The National Weather Service’s regional office issued a flood watch and hazardous weather outlook on Wednesday for Crawford County, predicting strong thunderstorms in the area Wednesday evening and into today. Additionally, the entire state of Pennsylvania remains under a flood watch for high waters, while 19 states and 74.7 million people are considered to be under heightened risk of dangerous weather.

“Because the ground is so oversaturated right now, additional rain could cause flash flooding,” Allen Clark, director of Emergency Management for the Crawford County Office of Emergency Services, said Wednesday afternoon.

Clark alerted the Pennsylvania Department of Transportation, Meadville city officials, fire departments and other municipal coordinators and “critical needs facilities.”

Low pressure was expected to move along a stationary front in the area and produce thunderstorms with heavy rain overnight. Affected areas were expected to see up to three inches of rainfall, according to NWS reports.

The main risk associated with the severe thunderstorms is damaging winds and hail, but there is also a small potential for a tornado, the NWS reports.

“Winds will be light,” Clark said. “However, with the ground being so saturated, what wind we have could cause trees to fall.”

Flooding is most likely to develop in low-level areas before progressing to larger streams and rivers. Area residents are advised to monitor forecasts and be alert for possible flood warnings.

“(Crawford County is) very much prone to flash flooding,” Clark said. “We advise all residents to be careful when they’re driving in the early morning hours because roadways could be flooded.”

Emergency officials advise residents not to cross flooded roadways or drive at high speeds in rainy conditions.

“The weather could be hazardous in the morning,” Clark said, “and people should use due caution.”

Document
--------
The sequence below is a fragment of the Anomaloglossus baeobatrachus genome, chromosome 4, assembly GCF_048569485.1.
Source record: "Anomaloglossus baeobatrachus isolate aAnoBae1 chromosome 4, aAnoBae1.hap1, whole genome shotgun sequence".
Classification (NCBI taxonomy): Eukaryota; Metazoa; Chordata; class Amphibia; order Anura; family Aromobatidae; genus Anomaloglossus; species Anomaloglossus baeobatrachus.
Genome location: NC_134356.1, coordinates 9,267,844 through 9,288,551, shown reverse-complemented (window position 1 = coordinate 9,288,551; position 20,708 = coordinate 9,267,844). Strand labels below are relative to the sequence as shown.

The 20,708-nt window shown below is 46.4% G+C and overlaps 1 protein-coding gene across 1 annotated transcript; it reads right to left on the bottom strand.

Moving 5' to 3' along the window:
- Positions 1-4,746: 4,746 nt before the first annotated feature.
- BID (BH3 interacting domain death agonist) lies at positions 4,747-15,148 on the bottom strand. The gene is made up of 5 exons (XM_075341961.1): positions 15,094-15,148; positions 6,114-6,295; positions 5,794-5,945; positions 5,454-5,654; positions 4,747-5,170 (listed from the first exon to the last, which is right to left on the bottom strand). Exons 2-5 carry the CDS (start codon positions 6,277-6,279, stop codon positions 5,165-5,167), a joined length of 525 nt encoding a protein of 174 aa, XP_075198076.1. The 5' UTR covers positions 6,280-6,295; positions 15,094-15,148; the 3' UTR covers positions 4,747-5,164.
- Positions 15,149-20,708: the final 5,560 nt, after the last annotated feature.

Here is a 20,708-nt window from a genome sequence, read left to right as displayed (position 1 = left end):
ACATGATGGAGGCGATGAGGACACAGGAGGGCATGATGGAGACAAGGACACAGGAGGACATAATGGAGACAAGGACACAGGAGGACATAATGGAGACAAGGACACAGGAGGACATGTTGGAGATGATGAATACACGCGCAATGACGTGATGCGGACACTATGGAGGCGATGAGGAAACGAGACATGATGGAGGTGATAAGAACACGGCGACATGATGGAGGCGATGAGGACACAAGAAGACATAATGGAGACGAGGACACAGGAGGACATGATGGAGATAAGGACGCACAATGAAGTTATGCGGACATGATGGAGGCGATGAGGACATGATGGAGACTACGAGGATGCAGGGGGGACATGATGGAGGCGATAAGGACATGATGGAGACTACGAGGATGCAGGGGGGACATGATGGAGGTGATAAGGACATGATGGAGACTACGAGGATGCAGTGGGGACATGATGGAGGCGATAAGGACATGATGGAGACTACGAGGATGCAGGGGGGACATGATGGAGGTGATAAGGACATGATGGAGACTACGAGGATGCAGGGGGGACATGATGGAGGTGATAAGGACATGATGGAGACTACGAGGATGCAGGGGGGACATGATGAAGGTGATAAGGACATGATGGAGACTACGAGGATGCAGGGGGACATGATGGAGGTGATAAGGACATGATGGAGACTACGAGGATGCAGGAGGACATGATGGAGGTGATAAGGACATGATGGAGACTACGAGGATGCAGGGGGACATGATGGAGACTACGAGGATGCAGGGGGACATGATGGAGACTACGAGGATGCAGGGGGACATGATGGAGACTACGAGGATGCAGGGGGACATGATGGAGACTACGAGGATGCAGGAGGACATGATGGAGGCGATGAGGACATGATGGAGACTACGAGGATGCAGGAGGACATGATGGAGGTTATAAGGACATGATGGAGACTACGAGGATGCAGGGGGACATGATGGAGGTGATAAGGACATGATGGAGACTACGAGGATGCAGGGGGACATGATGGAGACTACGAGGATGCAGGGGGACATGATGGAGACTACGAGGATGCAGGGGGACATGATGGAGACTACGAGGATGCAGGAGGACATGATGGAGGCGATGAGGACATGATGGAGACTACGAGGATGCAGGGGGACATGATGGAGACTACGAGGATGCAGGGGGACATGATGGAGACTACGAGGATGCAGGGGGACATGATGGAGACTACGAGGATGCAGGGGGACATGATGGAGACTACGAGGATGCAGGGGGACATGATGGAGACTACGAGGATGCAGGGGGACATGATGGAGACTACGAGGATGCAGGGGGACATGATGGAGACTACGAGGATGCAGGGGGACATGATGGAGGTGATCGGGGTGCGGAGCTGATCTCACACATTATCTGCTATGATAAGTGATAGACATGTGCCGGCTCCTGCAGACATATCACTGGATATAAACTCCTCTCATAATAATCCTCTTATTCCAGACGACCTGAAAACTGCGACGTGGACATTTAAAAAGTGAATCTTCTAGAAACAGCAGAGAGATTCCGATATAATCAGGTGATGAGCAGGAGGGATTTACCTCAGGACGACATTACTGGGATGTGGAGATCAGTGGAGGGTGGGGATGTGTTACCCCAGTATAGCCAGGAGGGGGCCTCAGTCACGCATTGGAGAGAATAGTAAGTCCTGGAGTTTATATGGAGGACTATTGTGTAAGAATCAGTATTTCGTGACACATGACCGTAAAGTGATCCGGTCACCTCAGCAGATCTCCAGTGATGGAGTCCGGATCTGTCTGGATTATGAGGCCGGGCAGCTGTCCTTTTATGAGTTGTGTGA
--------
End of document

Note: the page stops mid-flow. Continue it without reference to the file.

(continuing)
NWS officials say the greatest risk of flooding is in the northern portion of Pennsylvania, while the worst thunderstorms are expected in southern areas.

NWS meteorologists are highlighting the threat for a derecho event, which is a straight-line wind storm spanning at least 240 miles. The severe weather outbreak is expected to spread southeast from the Great Lakes and into the Mid-Atlantic states today with the storm system potentially spanning from the Midwest to Pennsylvania and surrounding states.

The storms are also likely to cause power outages that will be followed by oppressive heat, said Russell Schneider, director of the National Weather Service’s Storm Prediction Center in Norman, Okla.

In the small town of Belmond, Iowa, about 90 miles north of Des Moines, Duwayne Abel, owner of Cattleman’s Steaks & Provisions restaurant, said a tornado swooped through his business’ parking lot and demolished part of the building on Wednesday. No one was in the restaurant at the time.

Other small tornadoes were also reported in other parts of Iowa and in Illinois. More than 1,200 customers in northern Iowa have lost power. The center was using its highest alert level for parts of Iowa, Illinois, Indiana and Ohio.

The Associated Press contributed to this report.

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